Bone Mass, Density, Geometry and Stress-Strain Index in Adults with Osteogenesis Imperfecta Type I, and their Associations with Physical Activity and Muscle Function Parameters.


Osteogenesis imperfecta (OI) is a clinically and genetically heterogeneous heritable connective tissue disorder mainly characterized by bone fragility and increased fracture risk. This study investigated bone parameters in adults with OI type I, and their relationship with physical activity and muscle function parameters in comparison with controls. A total of 27 (15 women, 12 men) adults with OI type I and 27 healthy age- and sex-matched controls, with mean age 45 years (range 18-72), were included. Peripheral quantitative computed tomography was performed at the lower leg and forearm to assess muscle density, muscle and fat cross-sectional area (CSA) (66% site), and trabecular (4% site) and cortical bone parameters (66% site) at radius and tibia. Physical activity (step count and moderate-to-vigorous physical activity or MVPA) was assessed by accelerometry, muscle function parameters by Leonardo mechanography (single two-legged jump – peak power) and hand grip dynamometry (maximal hand grip strength). Overall, the OI type I group had significantly lower muscle CSA at the lower leg and forearm, lower trabecular and cortical bone mineral content, lower polar stress-strain index (SSIp), smaller cortices, but higher cortical bone mineral density, and lower step count and MVPA in comparison with controls. Maximal hand grip strength was positively associated with SSIp at radius (p=0.012) in the control group, but not in the OI type I group (p=0.338) (difference in associations: p=0.012). No other significantly different associations between bone and muscle function parameters or physical activity (step count or MVPA) were found in the OI type I versus control group. We conclude that adults with OI type I have smaller bones, lower trabecular bone mass, lower estimates of bone strength, and higher cortical density in comparison with controls and that there are some indications of a disturbed biomechanical muscle-bone relationship in adults with OI type I. This article is protected by copyright. All rights reserved.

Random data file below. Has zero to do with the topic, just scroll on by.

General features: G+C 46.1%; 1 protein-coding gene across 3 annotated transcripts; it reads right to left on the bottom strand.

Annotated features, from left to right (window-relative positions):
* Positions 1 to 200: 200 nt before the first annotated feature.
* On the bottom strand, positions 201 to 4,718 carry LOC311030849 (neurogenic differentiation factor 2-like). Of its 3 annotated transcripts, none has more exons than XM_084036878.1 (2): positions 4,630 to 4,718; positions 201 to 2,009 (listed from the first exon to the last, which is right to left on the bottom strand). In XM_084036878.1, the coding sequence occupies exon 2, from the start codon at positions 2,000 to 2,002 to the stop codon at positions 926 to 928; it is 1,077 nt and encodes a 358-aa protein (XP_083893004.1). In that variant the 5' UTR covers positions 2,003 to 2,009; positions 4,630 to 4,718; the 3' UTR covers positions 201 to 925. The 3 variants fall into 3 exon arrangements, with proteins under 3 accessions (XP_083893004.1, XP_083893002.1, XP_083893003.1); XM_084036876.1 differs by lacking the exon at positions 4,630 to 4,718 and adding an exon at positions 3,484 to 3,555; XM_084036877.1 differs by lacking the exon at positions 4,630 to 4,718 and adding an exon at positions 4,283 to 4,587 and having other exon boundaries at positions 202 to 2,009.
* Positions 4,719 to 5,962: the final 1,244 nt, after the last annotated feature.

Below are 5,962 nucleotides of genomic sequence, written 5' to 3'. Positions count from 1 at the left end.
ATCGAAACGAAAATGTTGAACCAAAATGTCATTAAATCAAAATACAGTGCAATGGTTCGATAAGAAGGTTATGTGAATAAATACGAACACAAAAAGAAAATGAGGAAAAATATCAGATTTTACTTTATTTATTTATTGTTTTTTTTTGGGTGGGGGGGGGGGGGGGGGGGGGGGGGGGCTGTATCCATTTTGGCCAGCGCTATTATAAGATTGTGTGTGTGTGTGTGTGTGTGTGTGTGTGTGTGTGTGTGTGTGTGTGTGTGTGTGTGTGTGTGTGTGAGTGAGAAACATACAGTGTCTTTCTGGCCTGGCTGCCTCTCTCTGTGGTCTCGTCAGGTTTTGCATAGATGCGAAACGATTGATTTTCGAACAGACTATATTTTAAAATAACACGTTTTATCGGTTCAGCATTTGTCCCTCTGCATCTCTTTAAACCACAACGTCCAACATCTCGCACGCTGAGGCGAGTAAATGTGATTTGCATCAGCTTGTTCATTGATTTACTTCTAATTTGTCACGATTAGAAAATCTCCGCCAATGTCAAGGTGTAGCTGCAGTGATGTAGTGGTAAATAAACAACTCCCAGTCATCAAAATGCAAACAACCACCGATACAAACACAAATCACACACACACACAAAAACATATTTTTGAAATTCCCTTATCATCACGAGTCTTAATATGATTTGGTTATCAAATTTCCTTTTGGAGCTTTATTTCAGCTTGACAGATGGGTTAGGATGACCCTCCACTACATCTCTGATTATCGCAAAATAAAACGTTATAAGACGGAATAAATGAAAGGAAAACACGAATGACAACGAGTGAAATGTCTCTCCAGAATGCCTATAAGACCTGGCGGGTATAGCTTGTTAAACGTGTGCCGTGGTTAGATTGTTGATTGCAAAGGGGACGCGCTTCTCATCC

Autor: Coussens M, Lapauw B, Verroken C, Goemaere S, De Wandele I, Malfait F, Banica T, Calders P

Organisation: Department of Rehabilitation Sciences and Physiotherapy, Ghent University, Ghent, Belgium.

Jahr: 2022

GID: 5808

Erstellt am: 18.10.2022

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